WASHINGTON — During her first reelection bid earlier this year, Connecticut’s first black congresswoman, Rep. Jahana Hayes, was attacked as “too radical” in mailers showing her standing in front of a scene that looks like burning, violent looting and tying her to “the Squad.”
But who exactly paid for the ads that Hayes decried as a “dog whistle” was a secret.
It turns out the super PAC that pushed the ads was entirely funded by a wealthy Connecticut-based film director, who is an heir to a fortune amassed by his father, who had a hand in founding the network that would become Univision and a private satellite fleet used to broadcast stations like HBO, CNN and ESPN.
The donation was not public until now because No Socialism Political Action Committee is what’s called a pop-up PAC. It was created in the disclosure dead zone, after the last pre-election deadline by which federal campaign finance regulators require PACs to reveal their donors. This week, PACs like that began filing their first legally required post-general election disclosures to the FEC, so the contributions became public record.
Reverge Anselmo, of Greenwich, Conn., which is in a neighboring congressional district to the one Hayes represents, gave $100,000 to the No Socialism Political Action Committee on October 19, according to a document filed Wednesday with the Federal Election Commission.
That same day, the super PAC funded $35,047.89 worth of direct mail attack ads against Hayes, according to FEC records. Two days later, the PAC spent another $20,138.83 on the mailers.
Another $25,000 went to a North Carolina-based firm called Saligram and Associates for “fundraising consulting,” while D.C.-based political strategist Jim Dornan took in $15,000 for strategic consulting, according to the paperwork filed Wednesday.
Every election year, PACs like this form late in the election season to fund suspicious ads against opponents, only to reveal the donors, and potential political motivations, after the votes are already cast, said Brett Kappel, a campaign finance expert at the Washington, D.C. law firm Harmon Curran.
Kappel said it’s not unusual for a super PAC to form, take in a massive donation and spend that money all on the same day, because the PACs often pre-plan their activity but don't pull the trigger until after the last fundraising disclosure deadline. In South Carolina, for instance, a mysterious super PAC funded ads spent more than $1 million boosting Sen. Lindsey Graham’s conservative third-party opponent, but was most likely funded by Democratic-leaning groups or donors.
“People who go this route obviously have some reason that they don't want to have their name connected with their political activity,” Kappel said. “The reporting requirements are such that you can time your campaign activity so as to avoid disclosing the identity of the individuals who paid for independent expenditures, if they're made through a super PAC, until after the election is over, so voters have no idea who's paying for that when they go to vote.”
Hayes’ campaign did not respond to a request for comment. But Hayes condemned the ads during the race, posting on Facebook last month that the mailer is a “dog whistle,” and noting that, “When they cannot attack me on substance, they have to double down on fear, hate, and division.”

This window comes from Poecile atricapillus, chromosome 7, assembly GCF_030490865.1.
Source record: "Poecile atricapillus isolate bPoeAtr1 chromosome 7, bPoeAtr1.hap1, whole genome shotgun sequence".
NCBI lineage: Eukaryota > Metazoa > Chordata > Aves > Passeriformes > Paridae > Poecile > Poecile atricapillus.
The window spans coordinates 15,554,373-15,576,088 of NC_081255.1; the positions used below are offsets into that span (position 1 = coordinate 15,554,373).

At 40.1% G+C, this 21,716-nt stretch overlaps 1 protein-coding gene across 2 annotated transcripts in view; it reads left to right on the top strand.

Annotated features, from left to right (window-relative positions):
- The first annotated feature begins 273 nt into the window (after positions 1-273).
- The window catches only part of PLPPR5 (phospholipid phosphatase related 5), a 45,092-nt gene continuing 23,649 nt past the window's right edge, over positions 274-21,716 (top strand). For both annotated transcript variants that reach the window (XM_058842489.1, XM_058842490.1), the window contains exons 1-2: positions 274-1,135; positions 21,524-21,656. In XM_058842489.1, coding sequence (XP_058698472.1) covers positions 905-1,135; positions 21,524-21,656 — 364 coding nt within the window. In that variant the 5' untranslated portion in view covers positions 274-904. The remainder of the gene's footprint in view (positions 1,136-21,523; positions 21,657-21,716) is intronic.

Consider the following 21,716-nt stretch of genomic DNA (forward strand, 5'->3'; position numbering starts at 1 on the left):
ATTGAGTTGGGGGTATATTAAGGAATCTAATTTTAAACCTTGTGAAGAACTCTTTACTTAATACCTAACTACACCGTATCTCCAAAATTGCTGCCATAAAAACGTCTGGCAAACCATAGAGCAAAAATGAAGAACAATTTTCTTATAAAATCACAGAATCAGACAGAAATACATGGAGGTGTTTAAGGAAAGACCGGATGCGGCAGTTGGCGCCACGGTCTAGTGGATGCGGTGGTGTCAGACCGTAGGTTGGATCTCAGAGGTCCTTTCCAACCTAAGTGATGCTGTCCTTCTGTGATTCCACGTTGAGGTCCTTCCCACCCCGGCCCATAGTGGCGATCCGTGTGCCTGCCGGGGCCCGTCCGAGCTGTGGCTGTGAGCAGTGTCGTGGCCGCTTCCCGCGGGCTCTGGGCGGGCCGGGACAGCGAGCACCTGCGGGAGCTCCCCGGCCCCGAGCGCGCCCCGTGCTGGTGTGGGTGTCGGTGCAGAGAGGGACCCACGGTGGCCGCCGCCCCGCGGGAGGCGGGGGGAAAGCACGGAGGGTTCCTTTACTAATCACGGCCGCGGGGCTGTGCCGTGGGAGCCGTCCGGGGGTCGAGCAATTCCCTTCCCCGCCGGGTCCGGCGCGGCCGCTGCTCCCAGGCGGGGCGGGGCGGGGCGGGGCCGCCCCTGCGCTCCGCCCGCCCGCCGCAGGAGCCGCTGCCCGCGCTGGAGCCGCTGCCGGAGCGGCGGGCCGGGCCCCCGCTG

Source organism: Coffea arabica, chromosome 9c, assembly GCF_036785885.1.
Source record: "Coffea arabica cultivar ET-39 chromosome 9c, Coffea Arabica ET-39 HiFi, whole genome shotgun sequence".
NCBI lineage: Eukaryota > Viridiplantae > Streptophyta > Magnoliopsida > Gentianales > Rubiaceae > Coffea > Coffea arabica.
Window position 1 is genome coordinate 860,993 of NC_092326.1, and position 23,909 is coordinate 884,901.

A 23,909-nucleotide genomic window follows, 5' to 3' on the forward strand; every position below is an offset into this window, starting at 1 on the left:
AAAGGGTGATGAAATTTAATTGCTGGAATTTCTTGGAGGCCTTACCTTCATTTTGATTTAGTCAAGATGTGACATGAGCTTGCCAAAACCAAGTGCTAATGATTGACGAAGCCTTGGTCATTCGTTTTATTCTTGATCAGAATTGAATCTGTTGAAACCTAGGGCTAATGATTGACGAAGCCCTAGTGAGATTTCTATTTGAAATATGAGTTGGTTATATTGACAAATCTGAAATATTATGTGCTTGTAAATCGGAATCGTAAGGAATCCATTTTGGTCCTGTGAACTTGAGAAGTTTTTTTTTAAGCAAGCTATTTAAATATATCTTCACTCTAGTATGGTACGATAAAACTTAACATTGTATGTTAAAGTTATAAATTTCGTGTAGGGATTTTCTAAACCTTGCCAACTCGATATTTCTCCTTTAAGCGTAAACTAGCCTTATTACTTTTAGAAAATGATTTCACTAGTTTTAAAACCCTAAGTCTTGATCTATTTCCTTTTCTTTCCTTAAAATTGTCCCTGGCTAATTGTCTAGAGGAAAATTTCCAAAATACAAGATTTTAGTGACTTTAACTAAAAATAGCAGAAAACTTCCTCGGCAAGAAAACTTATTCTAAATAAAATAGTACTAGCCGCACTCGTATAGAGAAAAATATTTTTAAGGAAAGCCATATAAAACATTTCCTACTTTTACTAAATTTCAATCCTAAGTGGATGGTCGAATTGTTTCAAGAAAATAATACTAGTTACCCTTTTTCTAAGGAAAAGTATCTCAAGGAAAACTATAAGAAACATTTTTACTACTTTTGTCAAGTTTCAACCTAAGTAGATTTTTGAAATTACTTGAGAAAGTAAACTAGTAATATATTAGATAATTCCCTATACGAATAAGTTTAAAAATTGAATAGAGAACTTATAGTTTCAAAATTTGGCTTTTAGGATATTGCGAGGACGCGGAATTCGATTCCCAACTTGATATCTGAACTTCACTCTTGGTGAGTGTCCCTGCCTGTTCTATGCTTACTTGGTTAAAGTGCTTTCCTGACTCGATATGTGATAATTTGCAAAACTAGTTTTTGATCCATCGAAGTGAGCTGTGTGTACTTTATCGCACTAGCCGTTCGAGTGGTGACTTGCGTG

Though super PACs are legally banned from strategizing with campaigns, the messages often mirror those of the candidates they’re trying to support. That was no different here, as Hayes’ Republican opponent, former federal prosecutor David X. Sullivan, often tagged her as too radical and too close to Reps. Alexandria Ocasio-Cortez, Ilhan Omar, Rashida Tlaib and Ayanna Pressley. Sullivan’s campaign did not respond to a request for comment.
Not despite the attacks, Hayes bested Sullivan in the race by almost 40,000 votes in the district that favors Democrats but is the closest thing to a swing district that exists in heavily liberal Connecticut, where every statewide and congressional office is occupied by a Democrat. Hayes first came to prominence when she was named teacher of the year by President Barack Obama.
Anselmo, who could not be reached for comment, also donated $5,200 to Sullivan’s campaign in May, and has been a steady donor to Republican causes, including to the campaign of President Donald Trump. He donated $730,000 to another super PAC that supported ultra-conservative candidates this year, $300,000 to a Pro-Trump super PAC and thousands more to various PACs and candidates.
Earlier this year he raised a stir in northern California when he donated $100,000 to a candidate in the race for Shasta County supervisor, a donation that local political experts said is probably the largest sum ever given to an official in a local race, according to the Redding Record Searchlight. Anselmo used to own a winery there, but sold it after battles with the county over permitting issues.
Though he lists himself as retired now in FEC records, Anselmo’s main gig was in the film industry. He directed a few movies in the late 1990s and early 2000s, including directing Rachel Leigh Cook, Val Kilmer and Carrie Fisher in his semi-autobiographical story Stateside, about a rebellious rich teenager who joins the Marines to avoid jail time and falls in love with a schizophrenic actress.
Anselmo, who lives in a Greenwich mansion modeled after a famous French château, Marie Antoinette’s Petit Trianon, according to the Greenwich Sentinel, is the son of Rene Anselmo, an Italian-American satellite and television billionaire. The elder Anselmo, who died in 1995, lived and worked for many years in Mexico, then returned to the United States and founded the Spanish International Network network, which later became Univision. He then bet his fortune on PanAmSat, a satellite company that was later sold by his family for $3 billion.